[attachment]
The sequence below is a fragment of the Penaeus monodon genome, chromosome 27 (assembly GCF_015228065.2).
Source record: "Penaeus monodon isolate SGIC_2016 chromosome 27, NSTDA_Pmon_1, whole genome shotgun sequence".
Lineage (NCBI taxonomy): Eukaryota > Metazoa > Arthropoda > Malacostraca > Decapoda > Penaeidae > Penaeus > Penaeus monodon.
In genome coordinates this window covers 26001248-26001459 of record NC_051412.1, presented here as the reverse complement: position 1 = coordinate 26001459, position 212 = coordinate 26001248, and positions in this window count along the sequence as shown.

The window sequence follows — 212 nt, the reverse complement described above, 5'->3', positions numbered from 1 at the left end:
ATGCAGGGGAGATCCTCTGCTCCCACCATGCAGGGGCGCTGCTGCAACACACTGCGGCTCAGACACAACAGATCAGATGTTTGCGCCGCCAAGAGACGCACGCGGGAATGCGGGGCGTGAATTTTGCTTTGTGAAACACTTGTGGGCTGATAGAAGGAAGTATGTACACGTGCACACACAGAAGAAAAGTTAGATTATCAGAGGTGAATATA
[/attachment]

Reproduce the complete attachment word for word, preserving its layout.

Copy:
The sequence below is a fragment of the Penaeus monodon genome, chromosome 27 (assembly GCF_015228065.2).
Source record: "Penaeus monodon isolate SGIC_2016 chromosome 27, NSTDA_Pmon_1, whole genome shotgun sequence".
Lineage (NCBI taxonomy): Eukaryota > Metazoa > Arthropoda > Malacostraca > Decapoda > Penaeidae > Penaeus > Penaeus monodon.
In genome coordinates this window covers 26001248-26001459 of record NC_051412.1, presented here as the reverse complement: position 1 = coordinate 26001459, position 212 = coordinate 26001248, and positions in this window count along the sequence as shown.

The window sequence follows — 212 nt, the reverse complement described above, 5'->3', positions numbered from 1 at the left end:
ATGCAGGGGAGATCCTCTGCTCCCACCATGCAGGGGCGCTGCTGCAACACACTGCGGCTCAGACACAACAGATCAGATGTTTGCGCCGCCAAGAGACGCACGCGGGAATGCGGGGCGTGAATTTTGCTTTGTGAAACACTTGTGGGCTGATAGAAGGAAGTATGTACACGTGCACACACAGAAGAAAAGTTAGATTATCAGAGGTGAATATA